At the end of February the EasyList project were privately notified that there remained some unblocked adverts on Giorgio Maone's add-on websites which were slightly different to items usually blocked by the subscription. Instead of being an external file or text links, the images were encoded and saved in an embedded stylesheet, which meant that the only way to remove them would be to use element hiding rules to collapse the unwanted area.
Aware that the difficulty of filtering out images encoded in this method (data:image), I requested support for the format in the Adblock Plus forums, referring merely to "a familiar website" instead of explicitly naming the problematic domains. However, as such encoded images are not easily distinguished because they have no file name, it was decided that it might be better to wait and see whether the rules that RUAdList implemented were successful. While, under normal circumstances, filters would be added immediately, prior events (see Wladimir's and Giorgio's blogs) led the authors to concur that "we shouldn't start a cat and mouse game again".
This issue was then pushed to the back of our minds until the topic was publicly raised in the Adblock Plus forums on the ninth of April, with a user asking Giorgio the same question that he asked us: why were adverts still present on the NoScript website? Although Hubird, the Adversity author, explained that he believed that "the NoScript developer actively makes it difficult for subscription authors to remove ads from his site (changing site design in an effort to thwart attempts)", an assertion which MonztA, an EasyList author, agreed with, Giorgio responded with the following post, which I have included in its entirety to avoid possible misinterpretation:
I haven't touched the "site design" for almost two years now, and I don't "actively make" anything about it.
Those units probably difficult to remove, but because they're just static images embedded in the page itself, which don't even perform any extra round trip to my own server -- let alone a 3rd party server -- and therefore don't implement any persistent tracking / behavioral stuff.
Of course the DOM being a bit random doesn't help either, but this picture of an evil and obsessive webmaster "actively" watching subscription authors and "changing site design in an effort to thwart attempts" is quite off base.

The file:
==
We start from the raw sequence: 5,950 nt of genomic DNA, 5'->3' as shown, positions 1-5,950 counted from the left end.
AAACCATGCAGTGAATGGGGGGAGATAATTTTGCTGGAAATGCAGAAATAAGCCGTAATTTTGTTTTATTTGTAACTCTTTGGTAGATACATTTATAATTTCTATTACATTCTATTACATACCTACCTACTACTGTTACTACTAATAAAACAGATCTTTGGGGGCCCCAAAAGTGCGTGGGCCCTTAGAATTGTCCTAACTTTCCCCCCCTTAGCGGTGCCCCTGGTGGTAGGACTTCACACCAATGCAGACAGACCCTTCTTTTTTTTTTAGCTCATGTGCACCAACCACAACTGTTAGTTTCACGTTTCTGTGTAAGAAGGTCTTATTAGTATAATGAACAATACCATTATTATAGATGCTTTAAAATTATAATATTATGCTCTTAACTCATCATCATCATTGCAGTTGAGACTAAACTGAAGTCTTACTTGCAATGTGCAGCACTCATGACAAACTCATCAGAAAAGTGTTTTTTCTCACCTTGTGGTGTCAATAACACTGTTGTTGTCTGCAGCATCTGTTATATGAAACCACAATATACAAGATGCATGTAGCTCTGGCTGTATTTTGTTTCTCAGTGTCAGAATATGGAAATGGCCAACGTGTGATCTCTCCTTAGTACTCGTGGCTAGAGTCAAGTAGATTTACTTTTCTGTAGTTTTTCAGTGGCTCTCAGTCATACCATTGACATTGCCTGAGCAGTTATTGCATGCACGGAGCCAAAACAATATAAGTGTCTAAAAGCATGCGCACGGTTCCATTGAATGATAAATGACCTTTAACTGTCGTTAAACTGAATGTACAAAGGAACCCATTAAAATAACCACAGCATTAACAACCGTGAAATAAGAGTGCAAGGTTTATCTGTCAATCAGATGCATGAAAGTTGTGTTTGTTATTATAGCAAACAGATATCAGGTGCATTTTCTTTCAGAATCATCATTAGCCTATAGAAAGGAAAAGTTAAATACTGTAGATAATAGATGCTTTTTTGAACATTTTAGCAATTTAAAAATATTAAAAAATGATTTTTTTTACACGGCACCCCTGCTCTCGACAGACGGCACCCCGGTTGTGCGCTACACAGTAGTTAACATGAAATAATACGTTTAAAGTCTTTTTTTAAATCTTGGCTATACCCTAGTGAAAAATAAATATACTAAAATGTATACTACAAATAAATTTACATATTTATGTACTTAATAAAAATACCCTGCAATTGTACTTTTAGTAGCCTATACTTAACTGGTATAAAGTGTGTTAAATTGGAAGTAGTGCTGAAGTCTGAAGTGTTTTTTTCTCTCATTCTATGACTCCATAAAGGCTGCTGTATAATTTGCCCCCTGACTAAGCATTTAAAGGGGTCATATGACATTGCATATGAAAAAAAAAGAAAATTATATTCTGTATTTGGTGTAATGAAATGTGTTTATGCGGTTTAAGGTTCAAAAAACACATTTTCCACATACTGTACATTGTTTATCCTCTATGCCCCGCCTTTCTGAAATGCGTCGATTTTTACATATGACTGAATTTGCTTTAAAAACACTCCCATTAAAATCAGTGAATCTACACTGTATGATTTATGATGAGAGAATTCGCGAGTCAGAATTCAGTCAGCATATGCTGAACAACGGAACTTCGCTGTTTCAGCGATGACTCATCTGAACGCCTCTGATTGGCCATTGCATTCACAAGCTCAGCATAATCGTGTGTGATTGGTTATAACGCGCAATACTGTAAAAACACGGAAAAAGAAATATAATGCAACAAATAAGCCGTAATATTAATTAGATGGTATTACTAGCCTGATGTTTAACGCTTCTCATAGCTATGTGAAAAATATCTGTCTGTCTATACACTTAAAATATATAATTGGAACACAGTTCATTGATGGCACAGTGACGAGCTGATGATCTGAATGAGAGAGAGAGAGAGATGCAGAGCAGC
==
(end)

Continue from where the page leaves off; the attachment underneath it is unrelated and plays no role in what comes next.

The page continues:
I and several others interpreted this statement to mean that the websites would not be changed in the event that filters were added for the domains, and I therefore committed what would be the first of many rules, reasoning that "if a website is not actively altered I see no reason why EasyList should not filter out all the adverts".
There were initially a couple of minor changes to the subscription, which were ultimately suggested to have resulted from a lack of testing on the website, as we assumed that the pages would remain static. I further proposed that the filters should be more specific to avoid false positives, a change that was implemented for both NoScript.net and FlashGot.net.
However, we then became increasingly aware that the filters were ineffective when we checked the domains, and therefore subsequently altered the rules on several occasions for both websites (the full list of revisions for NoScript.net and the list of revisions for FlashGot.net and are publicly available from our repository). Although we were aware that the website was randomly altered by the server, we all agreed that certain elements of randomness, such as using alternative and altering tag names, was definitely not present when filters were first added for the domains.
I further discovered from MonztA, an EasyList author and moderator on the Adblock Plus forums, that Giorgio posted anonymously as "Guest" on two occasions to report issues with the website, something that I consider to be unfair given that he was an involved party in the discussion. It also became apparent that a member of the community was being provided with pages that did not include adverts on Giorgio's domains, making it increasingly difficult to successfully filter the unwanted sections.
We eventually decided, having attempted repeatedly to remove the adverts without false positives, that it would be more productive and informative to remove the filters specifically for Giorgio's domains from EasyList and explain the circumstances in a blog post. While I cannot say that this is an unexpected result given past events, I can say that I am disappointed that I could not take Giorgio at his word when he claimed that the "picture of [him as a] webmaster "actively" watching subscription authors and "changing site design in an effort to thwart attempts" is quite off base". Security depends on the people you trust, as any author of major browser extensions will be aware, and I am certainly less inclined to trust Giorgio after this incident.